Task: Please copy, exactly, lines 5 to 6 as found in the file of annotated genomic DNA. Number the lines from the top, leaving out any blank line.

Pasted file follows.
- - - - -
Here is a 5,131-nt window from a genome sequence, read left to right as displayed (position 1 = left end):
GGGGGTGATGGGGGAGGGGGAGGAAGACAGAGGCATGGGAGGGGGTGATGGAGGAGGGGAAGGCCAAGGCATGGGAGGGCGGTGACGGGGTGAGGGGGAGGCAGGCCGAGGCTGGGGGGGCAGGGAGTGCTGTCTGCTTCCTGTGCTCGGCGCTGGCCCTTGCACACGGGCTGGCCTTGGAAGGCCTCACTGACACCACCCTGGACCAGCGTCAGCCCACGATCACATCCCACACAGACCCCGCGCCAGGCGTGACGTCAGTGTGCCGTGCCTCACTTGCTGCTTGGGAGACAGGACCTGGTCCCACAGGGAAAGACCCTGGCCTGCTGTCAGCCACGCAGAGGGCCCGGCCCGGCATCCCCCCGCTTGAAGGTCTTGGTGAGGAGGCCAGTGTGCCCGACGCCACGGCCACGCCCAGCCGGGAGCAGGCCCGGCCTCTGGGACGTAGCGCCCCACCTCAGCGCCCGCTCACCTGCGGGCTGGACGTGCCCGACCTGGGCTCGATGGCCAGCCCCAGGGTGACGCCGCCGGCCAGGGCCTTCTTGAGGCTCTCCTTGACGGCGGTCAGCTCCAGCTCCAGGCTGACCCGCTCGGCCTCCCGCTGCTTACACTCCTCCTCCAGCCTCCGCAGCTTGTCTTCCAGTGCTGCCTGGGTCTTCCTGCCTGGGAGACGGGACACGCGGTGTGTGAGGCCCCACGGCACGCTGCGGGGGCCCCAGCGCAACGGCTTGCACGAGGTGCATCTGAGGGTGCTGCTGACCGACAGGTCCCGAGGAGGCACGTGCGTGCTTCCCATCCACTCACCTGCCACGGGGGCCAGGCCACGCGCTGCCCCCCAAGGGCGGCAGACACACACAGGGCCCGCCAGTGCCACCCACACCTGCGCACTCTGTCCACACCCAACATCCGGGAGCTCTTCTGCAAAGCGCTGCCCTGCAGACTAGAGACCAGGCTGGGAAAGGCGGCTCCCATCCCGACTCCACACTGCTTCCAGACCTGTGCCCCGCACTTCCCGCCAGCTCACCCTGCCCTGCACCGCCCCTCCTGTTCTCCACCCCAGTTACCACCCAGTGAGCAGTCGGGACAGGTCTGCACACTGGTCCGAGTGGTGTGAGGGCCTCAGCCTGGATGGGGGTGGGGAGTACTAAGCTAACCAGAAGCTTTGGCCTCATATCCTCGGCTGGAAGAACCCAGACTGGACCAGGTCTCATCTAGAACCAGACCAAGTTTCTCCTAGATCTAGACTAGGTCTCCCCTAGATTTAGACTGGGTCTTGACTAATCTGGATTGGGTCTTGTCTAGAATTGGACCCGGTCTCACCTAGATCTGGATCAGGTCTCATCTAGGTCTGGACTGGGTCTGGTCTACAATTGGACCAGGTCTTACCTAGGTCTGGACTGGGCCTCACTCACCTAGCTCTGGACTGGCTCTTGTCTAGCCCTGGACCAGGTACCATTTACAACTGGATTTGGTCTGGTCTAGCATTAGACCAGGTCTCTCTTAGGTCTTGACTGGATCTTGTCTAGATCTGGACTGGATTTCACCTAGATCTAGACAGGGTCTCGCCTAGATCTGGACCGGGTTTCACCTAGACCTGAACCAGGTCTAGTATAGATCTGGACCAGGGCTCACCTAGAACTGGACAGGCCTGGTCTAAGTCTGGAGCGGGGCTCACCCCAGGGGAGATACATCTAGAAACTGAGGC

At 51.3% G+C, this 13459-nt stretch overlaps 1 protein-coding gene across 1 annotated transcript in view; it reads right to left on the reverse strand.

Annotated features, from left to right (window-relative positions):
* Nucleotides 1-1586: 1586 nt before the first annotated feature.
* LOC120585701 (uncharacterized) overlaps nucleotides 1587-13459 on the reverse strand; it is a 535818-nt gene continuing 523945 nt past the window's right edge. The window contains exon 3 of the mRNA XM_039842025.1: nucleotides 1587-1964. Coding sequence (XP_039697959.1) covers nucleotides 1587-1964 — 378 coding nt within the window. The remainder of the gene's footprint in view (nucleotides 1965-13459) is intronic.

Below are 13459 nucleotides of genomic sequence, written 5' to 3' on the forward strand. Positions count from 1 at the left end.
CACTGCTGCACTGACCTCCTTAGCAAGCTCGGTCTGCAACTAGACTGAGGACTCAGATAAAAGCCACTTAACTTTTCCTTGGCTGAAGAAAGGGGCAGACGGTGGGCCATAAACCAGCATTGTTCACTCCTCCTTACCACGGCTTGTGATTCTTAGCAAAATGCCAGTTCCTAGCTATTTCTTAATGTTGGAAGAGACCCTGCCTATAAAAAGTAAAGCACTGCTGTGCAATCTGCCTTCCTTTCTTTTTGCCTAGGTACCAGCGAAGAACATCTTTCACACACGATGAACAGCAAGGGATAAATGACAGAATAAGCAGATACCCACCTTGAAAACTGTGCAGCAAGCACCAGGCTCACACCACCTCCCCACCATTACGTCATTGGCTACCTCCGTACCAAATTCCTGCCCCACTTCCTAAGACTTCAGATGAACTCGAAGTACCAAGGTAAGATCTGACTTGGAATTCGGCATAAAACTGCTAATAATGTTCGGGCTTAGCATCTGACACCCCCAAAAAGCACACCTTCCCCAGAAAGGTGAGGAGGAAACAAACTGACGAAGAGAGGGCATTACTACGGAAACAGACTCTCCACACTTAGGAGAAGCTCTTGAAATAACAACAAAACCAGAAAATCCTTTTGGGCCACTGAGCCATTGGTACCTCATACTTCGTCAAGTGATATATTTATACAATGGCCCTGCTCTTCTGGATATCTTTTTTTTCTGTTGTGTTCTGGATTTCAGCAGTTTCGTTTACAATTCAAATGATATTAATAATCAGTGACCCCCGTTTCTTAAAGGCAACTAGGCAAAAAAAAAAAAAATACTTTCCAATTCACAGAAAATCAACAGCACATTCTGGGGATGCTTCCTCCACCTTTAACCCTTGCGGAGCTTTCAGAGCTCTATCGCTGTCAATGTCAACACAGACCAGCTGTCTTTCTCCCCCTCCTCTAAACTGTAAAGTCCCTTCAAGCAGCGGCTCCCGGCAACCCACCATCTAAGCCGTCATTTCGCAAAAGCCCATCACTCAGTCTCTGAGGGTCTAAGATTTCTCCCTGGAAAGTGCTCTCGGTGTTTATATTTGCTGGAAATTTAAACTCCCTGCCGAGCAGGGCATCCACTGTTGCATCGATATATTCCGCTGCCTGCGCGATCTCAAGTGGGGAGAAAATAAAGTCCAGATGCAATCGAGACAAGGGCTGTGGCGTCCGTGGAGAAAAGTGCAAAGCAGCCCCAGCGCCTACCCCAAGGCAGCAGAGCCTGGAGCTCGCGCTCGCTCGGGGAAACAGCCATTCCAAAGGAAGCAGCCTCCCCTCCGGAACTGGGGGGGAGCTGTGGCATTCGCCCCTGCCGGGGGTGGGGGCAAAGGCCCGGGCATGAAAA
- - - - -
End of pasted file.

* Nucleotides 1-1586: 1586 nt before the first annotated feature.
* LOC120585701 (uncharacterized) overlaps nucleotides 1587-13459 on the reverse strand; it is a 535818-nt gene continuing 523945 nt past the window's right edge. The window contains exon 3 of the mRNA XM_039842025.1: nucleotides 1587-1964. Coding sequence (XP_039697959.1) covers nucleotides 1587-1964 — 378 coding nt within the window. The remainder of the gene's footprint in view (nucleotides 1965-13459) is intronic.